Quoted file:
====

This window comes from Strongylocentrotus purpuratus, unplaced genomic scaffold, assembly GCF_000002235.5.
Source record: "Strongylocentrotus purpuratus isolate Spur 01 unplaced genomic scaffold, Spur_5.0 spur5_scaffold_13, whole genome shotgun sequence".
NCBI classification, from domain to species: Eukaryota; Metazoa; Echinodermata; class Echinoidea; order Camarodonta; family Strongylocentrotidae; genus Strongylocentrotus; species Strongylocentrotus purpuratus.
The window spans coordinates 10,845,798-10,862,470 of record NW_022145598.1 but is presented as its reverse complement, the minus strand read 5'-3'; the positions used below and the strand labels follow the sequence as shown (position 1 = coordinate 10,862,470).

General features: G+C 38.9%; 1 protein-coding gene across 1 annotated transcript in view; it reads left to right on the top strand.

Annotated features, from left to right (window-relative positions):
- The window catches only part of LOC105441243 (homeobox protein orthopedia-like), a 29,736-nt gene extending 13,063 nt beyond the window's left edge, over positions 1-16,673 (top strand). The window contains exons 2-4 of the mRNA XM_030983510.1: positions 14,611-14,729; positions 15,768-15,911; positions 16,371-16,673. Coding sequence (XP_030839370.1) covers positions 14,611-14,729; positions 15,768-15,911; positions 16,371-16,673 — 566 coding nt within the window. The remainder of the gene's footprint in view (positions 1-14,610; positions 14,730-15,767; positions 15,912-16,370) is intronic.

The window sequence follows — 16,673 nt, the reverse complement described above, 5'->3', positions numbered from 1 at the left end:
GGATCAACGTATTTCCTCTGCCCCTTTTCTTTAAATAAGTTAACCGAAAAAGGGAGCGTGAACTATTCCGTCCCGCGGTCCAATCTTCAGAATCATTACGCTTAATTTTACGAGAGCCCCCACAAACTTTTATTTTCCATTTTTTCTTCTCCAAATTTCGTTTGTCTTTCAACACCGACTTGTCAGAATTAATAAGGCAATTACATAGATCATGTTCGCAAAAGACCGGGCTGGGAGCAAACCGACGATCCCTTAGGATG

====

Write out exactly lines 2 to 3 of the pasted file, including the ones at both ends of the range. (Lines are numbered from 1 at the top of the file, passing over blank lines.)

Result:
Source record: "Strongylocentrotus purpuratus isolate Spur 01 unplaced genomic scaffold, Spur_5.0 spur5_scaffold_13, whole genome shotgun sequence".
NCBI classification, from domain to species: Eukaryota; Metazoa; Echinodermata; class Echinoidea; order Camarodonta; family Strongylocentrotidae; genus Strongylocentrotus; species Strongylocentrotus purpuratus.